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J Am Coll Surg. 2000 Apr;190(4):423-31.

Beneficial effects of growth hormone and insulin-like growth factor I on intestinal bacterial translocation, endotoxemia, and apoptosis in experimentally jaundiced rats.

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Department of Pathology, University of Patras, School of Medicine, Greece.



This study was undertaken to investigate the effect of growth hormone (GH) and insulin-like growth factor I (IGF-I), two well-known growth factors, on bacterial translocation, endotoxemia, enterocyte apoptosis, and intestinal and liver histology in a model of experimental obstructive jaundice in rats.


One hundred six male Wistar rats were divided into five groups: I (n = 21), controls; II (n = 22), sham operated; III (n = 22), bile duct ligation (BDL); IV (n = 21), BDL and GH treatment; and V (n = 20), BDL and IGF-I administration. By the end of the experiment, on day 10, blood bilirubin was determined, and mesenteric lymph nodes, liver specimens, and bile from the bile duct stump were cultured. Endotoxin was measured in portal and aortic blood. Tissue samples from the terminal ileum and liver were examined histologically and apoptotic body count (ABC) in intestinal mucosa was evaluated. Mucosal DNA and protein content were also determined.


Bilirubin increased significantly after BDL (p < 0.001). Bile from the bile duct was sterile. In group III, MLN and liver specimens were contaminated by gut origin bacteria (significant versus group I and II, p < 0.001, respectively). GH reduced significantly positive cultures (p < 0.01), and IGF-I had no effect. BDL resulted in significant increase in portal and aortic endotoxemia (p < 0.001); treatment with GH and IGF-I reduced it (p < 0.001). Mucosal DNA and protein content were reduced in animals with BDL and after treatment with GH or IGF-I; an increase to almost normal levels was noted in DNA, but not in protein. Overall the ileal architecture remained intact in all animal groups. The ABC increased after BDL. After GH and IGF-I administration, the ABC decreased significantly, and there was no difference between GH and IGF-I treated animals. After BDL, liver biopsies displayed typical changes of biliary obstruction, which were significantly improved after administration of GH and IGF-I.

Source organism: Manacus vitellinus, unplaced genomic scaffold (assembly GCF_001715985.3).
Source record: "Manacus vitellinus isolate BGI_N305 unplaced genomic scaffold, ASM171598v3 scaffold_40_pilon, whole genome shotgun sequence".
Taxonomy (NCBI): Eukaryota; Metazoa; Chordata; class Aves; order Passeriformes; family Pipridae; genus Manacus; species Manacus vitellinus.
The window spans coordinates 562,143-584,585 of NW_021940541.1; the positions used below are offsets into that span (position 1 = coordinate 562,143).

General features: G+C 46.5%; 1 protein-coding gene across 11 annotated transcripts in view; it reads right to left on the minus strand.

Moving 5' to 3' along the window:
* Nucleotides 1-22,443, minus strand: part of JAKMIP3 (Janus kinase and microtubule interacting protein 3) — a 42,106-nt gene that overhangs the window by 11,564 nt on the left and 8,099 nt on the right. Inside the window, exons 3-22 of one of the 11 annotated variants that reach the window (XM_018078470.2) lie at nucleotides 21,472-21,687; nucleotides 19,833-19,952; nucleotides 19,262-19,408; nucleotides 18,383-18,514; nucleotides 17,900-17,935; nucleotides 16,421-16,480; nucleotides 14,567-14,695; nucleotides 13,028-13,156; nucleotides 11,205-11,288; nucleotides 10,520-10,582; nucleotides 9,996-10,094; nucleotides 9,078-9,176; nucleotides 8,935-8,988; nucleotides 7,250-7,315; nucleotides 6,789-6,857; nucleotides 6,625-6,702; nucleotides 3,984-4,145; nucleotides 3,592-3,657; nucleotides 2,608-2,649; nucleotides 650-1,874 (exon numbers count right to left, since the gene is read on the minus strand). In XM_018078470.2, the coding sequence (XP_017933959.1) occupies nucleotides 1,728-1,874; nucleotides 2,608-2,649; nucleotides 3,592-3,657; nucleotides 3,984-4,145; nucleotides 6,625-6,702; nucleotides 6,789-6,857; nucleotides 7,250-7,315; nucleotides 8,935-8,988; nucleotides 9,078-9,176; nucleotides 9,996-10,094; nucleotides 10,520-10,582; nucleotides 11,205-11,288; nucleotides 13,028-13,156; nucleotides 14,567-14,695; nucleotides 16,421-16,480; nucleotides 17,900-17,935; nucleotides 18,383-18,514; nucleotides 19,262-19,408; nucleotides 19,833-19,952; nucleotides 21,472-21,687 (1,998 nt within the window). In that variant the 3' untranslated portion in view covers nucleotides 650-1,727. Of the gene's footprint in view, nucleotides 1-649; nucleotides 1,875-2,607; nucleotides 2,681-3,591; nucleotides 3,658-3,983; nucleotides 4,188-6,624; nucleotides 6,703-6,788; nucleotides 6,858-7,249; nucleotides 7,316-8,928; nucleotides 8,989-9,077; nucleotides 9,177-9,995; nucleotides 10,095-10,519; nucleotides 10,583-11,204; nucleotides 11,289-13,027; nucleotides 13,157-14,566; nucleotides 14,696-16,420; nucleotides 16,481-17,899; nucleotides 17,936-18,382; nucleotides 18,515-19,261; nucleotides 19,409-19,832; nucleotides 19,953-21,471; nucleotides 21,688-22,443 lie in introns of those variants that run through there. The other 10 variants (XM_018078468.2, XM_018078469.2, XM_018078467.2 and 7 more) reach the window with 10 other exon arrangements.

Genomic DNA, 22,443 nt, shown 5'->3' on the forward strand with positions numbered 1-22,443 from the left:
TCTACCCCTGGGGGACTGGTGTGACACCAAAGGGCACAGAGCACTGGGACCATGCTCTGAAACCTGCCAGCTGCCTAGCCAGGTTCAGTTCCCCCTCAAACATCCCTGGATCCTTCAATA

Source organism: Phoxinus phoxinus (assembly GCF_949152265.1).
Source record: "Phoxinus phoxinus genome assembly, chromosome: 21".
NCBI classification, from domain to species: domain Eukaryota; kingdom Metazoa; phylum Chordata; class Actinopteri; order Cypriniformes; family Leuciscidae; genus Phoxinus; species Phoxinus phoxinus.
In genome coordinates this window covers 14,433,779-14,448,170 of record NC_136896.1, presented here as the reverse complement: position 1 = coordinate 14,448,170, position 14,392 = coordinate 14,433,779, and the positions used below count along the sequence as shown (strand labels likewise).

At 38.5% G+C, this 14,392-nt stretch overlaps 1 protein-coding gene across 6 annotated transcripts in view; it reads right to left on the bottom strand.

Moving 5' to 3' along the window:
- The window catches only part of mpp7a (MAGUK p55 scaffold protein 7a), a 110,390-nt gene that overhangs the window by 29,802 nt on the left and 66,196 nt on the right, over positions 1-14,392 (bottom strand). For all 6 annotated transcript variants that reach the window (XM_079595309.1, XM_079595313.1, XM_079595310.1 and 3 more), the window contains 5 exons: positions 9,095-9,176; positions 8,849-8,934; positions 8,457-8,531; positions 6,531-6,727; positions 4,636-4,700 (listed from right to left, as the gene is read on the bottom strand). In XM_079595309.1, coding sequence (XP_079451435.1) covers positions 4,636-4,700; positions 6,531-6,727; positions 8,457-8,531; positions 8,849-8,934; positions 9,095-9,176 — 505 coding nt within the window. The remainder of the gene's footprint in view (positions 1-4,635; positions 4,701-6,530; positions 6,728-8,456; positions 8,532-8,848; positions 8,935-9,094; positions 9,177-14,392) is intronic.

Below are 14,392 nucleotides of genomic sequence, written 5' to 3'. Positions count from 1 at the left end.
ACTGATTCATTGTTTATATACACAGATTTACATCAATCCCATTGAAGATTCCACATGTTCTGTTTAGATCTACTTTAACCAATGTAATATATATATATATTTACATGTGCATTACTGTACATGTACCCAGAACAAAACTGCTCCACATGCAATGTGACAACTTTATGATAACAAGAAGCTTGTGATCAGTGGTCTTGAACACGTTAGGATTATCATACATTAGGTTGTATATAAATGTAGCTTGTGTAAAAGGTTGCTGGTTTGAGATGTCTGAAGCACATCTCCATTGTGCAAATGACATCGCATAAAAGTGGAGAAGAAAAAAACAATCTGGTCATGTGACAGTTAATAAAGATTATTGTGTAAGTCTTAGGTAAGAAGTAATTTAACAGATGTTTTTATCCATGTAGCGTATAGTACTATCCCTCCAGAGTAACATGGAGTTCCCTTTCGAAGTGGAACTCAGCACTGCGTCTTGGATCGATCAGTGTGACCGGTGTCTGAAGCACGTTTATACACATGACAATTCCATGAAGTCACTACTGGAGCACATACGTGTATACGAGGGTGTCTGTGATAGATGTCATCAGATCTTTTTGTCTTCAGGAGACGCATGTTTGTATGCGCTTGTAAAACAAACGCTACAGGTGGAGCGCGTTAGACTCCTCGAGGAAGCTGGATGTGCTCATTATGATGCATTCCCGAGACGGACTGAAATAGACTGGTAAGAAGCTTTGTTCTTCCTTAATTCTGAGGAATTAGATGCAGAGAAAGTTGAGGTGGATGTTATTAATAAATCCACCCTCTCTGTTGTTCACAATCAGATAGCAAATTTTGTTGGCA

Treatment with GH and IGF-I in rats with experimental obstructive jaundice reduces endotoxemia, and it improves liver histology. Apoptosis, in the intestinal epithelium, may serve as a morphologic marker of the ileal mucosal integrity, demonstrating the proliferative potential of GH and IGF-I in cases of obstructive jaundice, and this might be of potential value in patients with such conditions.

[Indexed for MEDLINE]

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